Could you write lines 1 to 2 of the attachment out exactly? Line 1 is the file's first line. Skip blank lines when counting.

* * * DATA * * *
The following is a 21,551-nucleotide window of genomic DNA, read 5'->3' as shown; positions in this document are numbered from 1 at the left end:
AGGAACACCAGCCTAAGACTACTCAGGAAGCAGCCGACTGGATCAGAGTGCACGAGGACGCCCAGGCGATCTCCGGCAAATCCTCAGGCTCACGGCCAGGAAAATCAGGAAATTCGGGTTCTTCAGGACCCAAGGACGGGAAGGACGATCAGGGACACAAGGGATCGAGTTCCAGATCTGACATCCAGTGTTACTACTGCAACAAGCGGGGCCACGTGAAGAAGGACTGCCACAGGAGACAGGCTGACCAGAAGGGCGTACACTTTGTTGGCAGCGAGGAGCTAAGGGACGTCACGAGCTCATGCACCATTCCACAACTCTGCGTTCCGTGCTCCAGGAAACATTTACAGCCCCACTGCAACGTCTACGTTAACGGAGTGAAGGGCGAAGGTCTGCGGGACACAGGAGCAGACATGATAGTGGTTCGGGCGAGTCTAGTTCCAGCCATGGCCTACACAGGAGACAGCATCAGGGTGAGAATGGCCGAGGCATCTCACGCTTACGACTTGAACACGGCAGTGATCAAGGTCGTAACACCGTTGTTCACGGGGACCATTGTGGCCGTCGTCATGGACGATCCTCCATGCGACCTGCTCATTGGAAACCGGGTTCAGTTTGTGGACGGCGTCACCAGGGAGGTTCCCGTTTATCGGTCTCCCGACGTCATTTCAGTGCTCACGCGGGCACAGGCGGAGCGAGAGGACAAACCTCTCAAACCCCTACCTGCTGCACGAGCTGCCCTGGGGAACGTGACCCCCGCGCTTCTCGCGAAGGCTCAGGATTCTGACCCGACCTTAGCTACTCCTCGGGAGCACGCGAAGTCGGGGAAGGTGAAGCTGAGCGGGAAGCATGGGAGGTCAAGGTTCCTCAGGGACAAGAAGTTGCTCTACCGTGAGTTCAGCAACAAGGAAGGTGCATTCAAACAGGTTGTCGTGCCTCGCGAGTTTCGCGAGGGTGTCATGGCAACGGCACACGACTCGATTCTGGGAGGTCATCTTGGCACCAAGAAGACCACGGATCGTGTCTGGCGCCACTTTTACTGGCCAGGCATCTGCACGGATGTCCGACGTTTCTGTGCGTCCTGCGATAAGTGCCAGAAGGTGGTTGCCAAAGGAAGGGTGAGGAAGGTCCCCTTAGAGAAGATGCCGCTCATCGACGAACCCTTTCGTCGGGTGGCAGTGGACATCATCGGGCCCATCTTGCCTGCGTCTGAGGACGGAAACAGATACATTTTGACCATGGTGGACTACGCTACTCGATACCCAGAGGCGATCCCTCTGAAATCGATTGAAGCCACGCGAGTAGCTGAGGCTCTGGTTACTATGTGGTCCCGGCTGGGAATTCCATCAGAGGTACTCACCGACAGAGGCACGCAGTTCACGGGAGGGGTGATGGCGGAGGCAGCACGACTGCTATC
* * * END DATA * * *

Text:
The following is a 21,551-nucleotide window of genomic DNA, read 5'->3' as shown; positions in this document are numbered from 1 at the left end:
AGGAACACCAGCCTAAGACTACTCAGGAAGCAGCCGACTGGATCAGAGTGCACGAGGACGCCCAGGCGATCTCCGGCAAATCCTCAGGCTCACGGCCAGGAAAATCAGGAAATTCGGGTTCTTCAGGACCCAAGGACGGGAAGGACGATCAGGGACACAAGGGATCGAGTTCCAGATCTGACATCCAGTGTTACTACTGCAACAAGCGGGGCCACGTGAAGAAGGACTGCCACAGGAGACAGGCTGACCAGAAGGGCGTACACTTTGTTGGCAGCGAGGAGCTAAGGGACGTCACGAGCTCATGCACCATTCCACAACTCTGCGTTCCGTGCTCCAGGAAACATTTACAGCCCCACTGCAACGTCTACGTTAACGGAGTGAAGGGCGAAGGTCTGCGGGACACAGGAGCAGACATGATAGTGGTTCGGGCGAGTCTAGTTCCAGCCATGGCCTACACAGGAGACAGCATCAGGGTGAGAATGGCCGAGGCATCTCACGCTTACGACTTGAACACGGCAGTGATCAAGGTCGTAACACCGTTGTTCACGGGGACCATTGTGGCCGTCGTCATGGACGATCCTCCATGCGACCTGCTCATTGGAAACCGGGTTCAGTTTGTGGACGGCGTCACCAGGGAGGTTCCCGTTTATCGGTCTCCCGACGTCATTTCAGTGCTCACGCGGGCACAGGCGGAGCGAGAGGACAAACCTCTCAAACCCCTACCTGCTGCACGAGCTGCCCTGGGGAACGTGACCCCCGCGCTTCTCGCGAAGGCTCAGGATTCTGACCCGACCTTAGCTACTCCTCGGGAGCACGCGAAGTCGGGGAAGGTGAAGCTGAGCGGGAAGCATGGGAGGTCAAGGTTCCTCAGGGACAAGAAGTTGCTCTACCGTGAGTTCAGCAACAAGGAAGGTGCATTCAAACAGGTTGTCGTGCCTCGCGAGTTTCGCGAGGGTGTCATGGCAACGGCACACGACTCGATTCTGGGAGGTCATCTTGGCACCAAGAAGACCACGGATCGTGTCTGGCGCCACTTTTACTGGCCAGGCATCTGCACGGATGTCCGACGTTTCTGTGCGTCCTGCGATAAGTGCCAGAAGGTGGTTGCCAAAGGAAGGGTGAGGAAGGTCCCCTTAGAGAAGATGCCGCTCATCGACGAACCCTTTCGTCGGGTGGCAGTGGACATCATCGGGCCCATCTTGCCTGCGTCTGAGGACGGAAACAGATACATTTTGACCATGGTGGACTACGCTACTCGATACCCAGAGGCGATCCCTCTGAAATCGATTGAAGCCACGCGAGTAGCTGAGGCTCTGGTTACTATGTGGTCCCGGCTGGGAATTCCATCAGAGGTACTCACCGACAGAGGCACGCAGTTCACGGGAGGGGTGATGGCGGAGGCAGCACGACTGCTATC